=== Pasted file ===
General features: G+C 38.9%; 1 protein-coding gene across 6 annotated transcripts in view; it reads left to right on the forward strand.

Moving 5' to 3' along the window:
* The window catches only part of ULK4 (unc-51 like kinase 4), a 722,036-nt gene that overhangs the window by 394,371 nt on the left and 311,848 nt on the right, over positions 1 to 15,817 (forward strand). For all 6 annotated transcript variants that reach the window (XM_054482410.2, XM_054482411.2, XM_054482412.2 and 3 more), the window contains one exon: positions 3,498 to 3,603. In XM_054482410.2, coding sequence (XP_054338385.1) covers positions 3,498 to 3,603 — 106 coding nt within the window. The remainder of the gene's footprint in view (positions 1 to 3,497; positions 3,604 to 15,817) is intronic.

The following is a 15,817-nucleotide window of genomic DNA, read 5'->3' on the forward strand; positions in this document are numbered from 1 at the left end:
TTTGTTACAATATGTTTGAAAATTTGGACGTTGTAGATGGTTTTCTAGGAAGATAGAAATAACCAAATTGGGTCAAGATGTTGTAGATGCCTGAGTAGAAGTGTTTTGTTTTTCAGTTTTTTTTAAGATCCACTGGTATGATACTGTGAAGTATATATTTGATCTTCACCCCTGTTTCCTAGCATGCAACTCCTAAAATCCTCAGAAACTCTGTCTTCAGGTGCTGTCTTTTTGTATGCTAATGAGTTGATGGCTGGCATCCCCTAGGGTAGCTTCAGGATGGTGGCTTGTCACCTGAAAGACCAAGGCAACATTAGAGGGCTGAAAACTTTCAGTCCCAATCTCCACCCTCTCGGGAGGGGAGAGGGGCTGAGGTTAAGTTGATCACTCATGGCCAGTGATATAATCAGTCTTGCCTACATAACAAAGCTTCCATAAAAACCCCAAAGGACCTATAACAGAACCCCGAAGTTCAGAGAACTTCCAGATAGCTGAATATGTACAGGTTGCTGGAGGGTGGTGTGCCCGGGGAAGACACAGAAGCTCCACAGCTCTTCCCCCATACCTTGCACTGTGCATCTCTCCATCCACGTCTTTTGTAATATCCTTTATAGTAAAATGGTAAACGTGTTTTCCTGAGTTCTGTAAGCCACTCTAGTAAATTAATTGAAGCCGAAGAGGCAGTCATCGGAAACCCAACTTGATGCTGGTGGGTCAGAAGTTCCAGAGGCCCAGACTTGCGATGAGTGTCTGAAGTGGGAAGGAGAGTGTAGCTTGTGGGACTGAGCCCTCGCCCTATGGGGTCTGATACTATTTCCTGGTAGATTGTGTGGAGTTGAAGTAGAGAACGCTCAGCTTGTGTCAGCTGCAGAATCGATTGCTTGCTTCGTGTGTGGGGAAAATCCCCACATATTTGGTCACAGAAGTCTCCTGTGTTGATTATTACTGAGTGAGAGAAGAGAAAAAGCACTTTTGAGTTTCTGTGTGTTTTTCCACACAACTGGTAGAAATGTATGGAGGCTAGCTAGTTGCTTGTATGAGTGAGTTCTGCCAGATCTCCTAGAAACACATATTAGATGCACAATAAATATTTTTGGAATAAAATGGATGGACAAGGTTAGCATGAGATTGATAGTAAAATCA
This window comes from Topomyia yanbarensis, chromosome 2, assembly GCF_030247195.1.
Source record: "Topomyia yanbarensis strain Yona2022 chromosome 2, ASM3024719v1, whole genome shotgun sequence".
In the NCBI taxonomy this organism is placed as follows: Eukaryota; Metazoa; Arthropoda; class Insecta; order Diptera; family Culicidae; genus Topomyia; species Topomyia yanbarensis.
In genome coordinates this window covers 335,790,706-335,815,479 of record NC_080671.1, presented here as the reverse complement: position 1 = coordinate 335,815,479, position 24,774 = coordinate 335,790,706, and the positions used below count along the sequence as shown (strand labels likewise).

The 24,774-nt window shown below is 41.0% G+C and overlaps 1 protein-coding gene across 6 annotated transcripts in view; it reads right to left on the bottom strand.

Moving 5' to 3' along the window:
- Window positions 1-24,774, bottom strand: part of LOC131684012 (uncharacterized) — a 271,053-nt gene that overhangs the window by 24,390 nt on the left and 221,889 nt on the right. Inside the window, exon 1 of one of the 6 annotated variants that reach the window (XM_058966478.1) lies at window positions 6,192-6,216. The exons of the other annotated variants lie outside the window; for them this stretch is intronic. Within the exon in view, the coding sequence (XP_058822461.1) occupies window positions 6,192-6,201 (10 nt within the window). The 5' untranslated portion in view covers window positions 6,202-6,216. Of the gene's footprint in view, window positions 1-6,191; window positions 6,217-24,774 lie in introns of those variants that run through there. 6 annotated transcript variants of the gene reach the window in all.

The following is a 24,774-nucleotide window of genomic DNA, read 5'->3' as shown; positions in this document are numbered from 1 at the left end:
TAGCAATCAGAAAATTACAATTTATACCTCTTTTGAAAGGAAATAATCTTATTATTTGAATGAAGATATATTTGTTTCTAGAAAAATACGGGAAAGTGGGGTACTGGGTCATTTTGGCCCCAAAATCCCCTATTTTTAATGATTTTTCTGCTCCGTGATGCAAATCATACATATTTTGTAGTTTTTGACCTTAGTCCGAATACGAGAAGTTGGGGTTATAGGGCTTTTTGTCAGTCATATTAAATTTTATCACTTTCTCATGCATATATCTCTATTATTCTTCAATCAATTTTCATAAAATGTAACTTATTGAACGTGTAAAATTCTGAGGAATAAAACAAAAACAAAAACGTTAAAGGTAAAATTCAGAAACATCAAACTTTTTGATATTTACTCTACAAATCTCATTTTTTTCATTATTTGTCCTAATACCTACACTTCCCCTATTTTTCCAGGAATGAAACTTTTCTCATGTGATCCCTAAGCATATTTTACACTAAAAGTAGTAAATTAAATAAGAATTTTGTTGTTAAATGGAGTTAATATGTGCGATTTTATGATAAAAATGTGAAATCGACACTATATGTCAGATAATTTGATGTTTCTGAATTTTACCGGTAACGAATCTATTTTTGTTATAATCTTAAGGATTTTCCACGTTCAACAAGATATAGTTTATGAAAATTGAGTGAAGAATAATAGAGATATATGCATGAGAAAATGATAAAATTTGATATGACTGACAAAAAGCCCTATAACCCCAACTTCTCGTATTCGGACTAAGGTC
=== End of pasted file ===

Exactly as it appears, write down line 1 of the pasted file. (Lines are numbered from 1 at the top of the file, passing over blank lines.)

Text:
General features: G+C 38.9%; 1 protein-coding gene across 6 annotated transcripts in view; it reads left to right on the forward strand.